In the eighteenth century another important voice for Christian unity was Count Nicholas von Zinzendorf. This extremely devout man was a “pietist,” part of a movement seekng to bring life to what many regarded as dead orthodoxy in the European churches. Zinzendorf defined the Christian essentials as believing in the power of Jesus’ blood and trusting in his merits. He became leader of a religious community which later became the Moravian Church or Church of the Brethren. Zinzendorf did not see the gorup as separate from other Christians. He devoted his life to bringing Christians together in the work of taking the gospel to the whole world.

Perhaps the most famous unit advocates of the nineteenth century were two Americans, Thomas Campbell of the seceder Church of Scotland, and Barton W. Stone of the Presbyterian Church in the United States. In 1809, after his denomination expelled him for serving communion to people in other groups and objecting to credal subscription, Campbell and several friends in western Pennsylvania formed a society they called the Christian Association. In Campbell’s booklet The Declaration and Address of the Christian Association of Washington, Pennsylvania, he explained the group’s purpose to the public – to promote Christian unity in this new land.

Campbell called for Christians in all denominations to unite with them “in the common cause of simple evangelical Christianity.” He went on to say that “nothing ought to be inculcated upon Christians as articles of faith, nor required of them as terms of communion, but what is expressly tuaght and enjoined upon them in the Word of God.” Furthermore, Campbell insisted, it was not necessary that persons have a knowledge of all divine truth to be entitled to a place in the church. All that was necessary was a knowledge of their sinful condition and the way of salvation through Christ. Anyone who made a profession of faith in Christ and showed the reality of his or her faith by appropriate actions should be considered a precious saint of God and loved as a child of the Father.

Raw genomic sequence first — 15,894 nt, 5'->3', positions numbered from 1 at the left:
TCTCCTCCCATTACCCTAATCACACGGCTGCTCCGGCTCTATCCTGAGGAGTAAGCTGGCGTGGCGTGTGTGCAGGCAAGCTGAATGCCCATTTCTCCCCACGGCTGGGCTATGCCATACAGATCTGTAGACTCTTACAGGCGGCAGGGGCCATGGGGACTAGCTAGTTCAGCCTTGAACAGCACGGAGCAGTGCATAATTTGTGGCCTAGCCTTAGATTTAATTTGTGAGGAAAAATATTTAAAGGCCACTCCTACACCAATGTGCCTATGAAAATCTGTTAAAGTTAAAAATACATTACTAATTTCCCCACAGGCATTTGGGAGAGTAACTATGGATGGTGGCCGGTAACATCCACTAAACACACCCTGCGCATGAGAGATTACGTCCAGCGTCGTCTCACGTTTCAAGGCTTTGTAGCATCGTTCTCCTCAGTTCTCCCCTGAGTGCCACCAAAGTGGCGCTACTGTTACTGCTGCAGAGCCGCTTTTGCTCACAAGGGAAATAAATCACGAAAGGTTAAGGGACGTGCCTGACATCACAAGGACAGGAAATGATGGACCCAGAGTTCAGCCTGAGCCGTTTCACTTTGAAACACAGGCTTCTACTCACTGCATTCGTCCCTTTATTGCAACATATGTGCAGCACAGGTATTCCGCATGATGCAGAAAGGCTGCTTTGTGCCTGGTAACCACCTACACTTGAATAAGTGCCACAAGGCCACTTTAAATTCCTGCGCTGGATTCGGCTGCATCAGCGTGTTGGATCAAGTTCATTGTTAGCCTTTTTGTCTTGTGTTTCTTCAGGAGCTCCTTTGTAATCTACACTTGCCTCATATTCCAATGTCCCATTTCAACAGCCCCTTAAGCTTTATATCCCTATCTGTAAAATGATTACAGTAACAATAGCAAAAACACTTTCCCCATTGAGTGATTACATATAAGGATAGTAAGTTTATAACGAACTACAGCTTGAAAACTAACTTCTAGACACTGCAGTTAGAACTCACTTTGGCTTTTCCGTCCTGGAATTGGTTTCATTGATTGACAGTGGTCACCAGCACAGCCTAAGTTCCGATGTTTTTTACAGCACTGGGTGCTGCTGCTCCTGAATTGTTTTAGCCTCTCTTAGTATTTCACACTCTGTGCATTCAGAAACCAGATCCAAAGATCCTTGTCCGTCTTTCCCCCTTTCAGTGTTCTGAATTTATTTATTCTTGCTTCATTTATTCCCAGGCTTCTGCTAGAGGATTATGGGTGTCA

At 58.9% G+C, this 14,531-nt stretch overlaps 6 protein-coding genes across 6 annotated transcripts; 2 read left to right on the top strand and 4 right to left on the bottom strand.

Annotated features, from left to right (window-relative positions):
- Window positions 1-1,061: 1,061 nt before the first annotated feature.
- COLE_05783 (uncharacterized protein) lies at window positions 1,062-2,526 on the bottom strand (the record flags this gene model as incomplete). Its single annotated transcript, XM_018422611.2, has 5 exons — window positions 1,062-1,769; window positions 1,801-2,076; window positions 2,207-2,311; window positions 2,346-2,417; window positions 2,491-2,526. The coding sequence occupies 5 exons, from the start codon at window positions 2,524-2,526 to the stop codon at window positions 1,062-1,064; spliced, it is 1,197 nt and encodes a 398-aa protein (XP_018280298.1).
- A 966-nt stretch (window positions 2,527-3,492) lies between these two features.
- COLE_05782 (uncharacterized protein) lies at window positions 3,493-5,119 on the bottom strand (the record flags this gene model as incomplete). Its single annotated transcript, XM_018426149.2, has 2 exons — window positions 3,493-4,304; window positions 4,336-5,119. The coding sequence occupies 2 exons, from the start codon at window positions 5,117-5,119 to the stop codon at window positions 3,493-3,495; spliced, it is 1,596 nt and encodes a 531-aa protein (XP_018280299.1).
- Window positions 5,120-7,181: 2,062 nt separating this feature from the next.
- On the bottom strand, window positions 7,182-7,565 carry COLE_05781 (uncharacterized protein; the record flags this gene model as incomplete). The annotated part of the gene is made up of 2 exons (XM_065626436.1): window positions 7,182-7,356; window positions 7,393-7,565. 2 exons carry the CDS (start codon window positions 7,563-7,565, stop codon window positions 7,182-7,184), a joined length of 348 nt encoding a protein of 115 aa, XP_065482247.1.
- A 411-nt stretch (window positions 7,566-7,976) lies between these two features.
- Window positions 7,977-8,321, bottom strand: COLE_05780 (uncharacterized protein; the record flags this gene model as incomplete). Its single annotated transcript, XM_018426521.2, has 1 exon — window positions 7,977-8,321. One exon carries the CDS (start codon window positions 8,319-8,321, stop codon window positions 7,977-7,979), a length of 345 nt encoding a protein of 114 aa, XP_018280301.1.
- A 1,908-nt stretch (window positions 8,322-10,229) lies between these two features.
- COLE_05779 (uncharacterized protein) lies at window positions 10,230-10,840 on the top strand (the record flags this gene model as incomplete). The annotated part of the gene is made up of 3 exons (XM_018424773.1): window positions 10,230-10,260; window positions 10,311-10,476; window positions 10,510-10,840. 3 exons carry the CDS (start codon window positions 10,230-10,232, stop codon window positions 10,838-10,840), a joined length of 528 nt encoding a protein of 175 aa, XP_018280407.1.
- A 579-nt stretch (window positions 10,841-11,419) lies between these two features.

Barton W. Stone was so convinced of the necessity of Christian Unity that he and five other ministers dissolved their Presbyterian organization in 1804 to “sink into union with the body of Christ at large.”

Stone was totally devoted to the ideal of unity, but he was also a realist. He knew that even doctrinal agreement would not unite people who did not want unity. In August 1835 Stone published in his paper the Christian Messenger a short article which summed up his attitude.

The scriptures will never keep together in union and fellowship members not in the spirit of the scriptures, which spirit is love, peace, unity, forbearance, and cheerful obedience. This is the spirit of the great Head of the body. I blush for my fellows, who hold up the BIble as the bond of union yet make their opinions of it tests of fellowship; who plead for union of all Christians; yet refuse fellowhsip with such as dissent from their notions … Such anti-sectarian-sectarians are doing more mischief to the cause, and advancement of truth, the unity of Christians, and the salvation of the world than all the skeptics in the world. In fact, they create skeptics.

Many others in Christian history have seen the evils of division and struggled to bring the unity of Christ’s followers that would cause the world to believe. The work must continue, for so far we have failed.

For further reading:
Young, Charles Alexander, ed. Historical Documents Advocating Christian Union. Reprinted by College Press, 1985. (1-800-289-3300). Campbell’s “Declaration and Address” and Stone’s “Last Will and Testament of the Springfield Presbytery” among others.
Stone, Barton W. “To the editors of the Baptist Recorder.” Christian Messenger, 1827, pp. 221-225.
____. “Christian Union.” Christian Messenger, 1828, pp. 37-38.
____. “The Union of Christians.” Christian Messenger, 1841, p. 334.
____. “Friendly Hints.” Christian Messenger, 1844, pp. 281-287.
Material on Melanchthon, Calixtus, and Zinzendorf can be found in church histories such as Justo Gonzalez, The Story of Christianity, 2 vols. harper & Row, 1984.
Wineskins Magazine

Douglas A. Foster